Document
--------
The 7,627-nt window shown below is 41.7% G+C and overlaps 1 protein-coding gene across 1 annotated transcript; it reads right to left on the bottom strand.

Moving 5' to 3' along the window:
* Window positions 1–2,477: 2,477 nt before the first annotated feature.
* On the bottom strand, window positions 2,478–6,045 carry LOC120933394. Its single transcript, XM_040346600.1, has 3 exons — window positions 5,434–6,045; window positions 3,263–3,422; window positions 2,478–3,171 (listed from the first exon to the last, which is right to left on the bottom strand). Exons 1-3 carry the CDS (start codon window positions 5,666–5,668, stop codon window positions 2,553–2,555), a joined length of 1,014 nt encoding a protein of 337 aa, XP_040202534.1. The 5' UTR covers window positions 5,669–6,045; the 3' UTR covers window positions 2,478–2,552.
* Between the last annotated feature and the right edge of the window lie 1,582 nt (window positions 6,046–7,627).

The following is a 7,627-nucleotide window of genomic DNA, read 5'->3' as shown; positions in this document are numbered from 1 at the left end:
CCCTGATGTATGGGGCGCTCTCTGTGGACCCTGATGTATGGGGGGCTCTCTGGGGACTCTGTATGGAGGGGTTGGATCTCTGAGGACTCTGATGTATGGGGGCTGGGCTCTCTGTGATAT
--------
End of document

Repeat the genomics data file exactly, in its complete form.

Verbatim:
The 7,627-nt window shown below is 41.7% G+C and overlaps 1 protein-coding gene across 1 annotated transcript; it reads right to left on the bottom strand.

Moving 5' to 3' along the window:
* Window positions 1–2,477: 2,477 nt before the first annotated feature.
* On the bottom strand, window positions 2,478–6,045 carry LOC120933394. Its single transcript, XM_040346600.1, has 3 exons — window positions 5,434–6,045; window positions 3,263–3,422; window positions 2,478–3,171 (listed from the first exon to the last, which is right to left on the bottom strand). Exons 1-3 carry the CDS (start codon window positions 5,666–5,668, stop codon window positions 2,553–2,555), a joined length of 1,014 nt encoding a protein of 337 aa, XP_040202534.1. The 5' UTR covers window positions 5,669–6,045; the 3' UTR covers window positions 2,478–2,552.
* Between the last annotated feature and the right edge of the window lie 1,582 nt (window positions 6,046–7,627).

The following is a 7,627-nucleotide window of genomic DNA, read 5'->3' as shown; positions in this document are numbered from 1 at the left end:
CCCTGATGTATGGGGCGCTCTCTGTGGACCCTGATGTATGGGGGGCTCTCTGGGGACTCTGTATGGAGGGGTTGGATCTCTGAGGACTCTGATGTATGGGGGCTGGGCTCTCTGTGATAT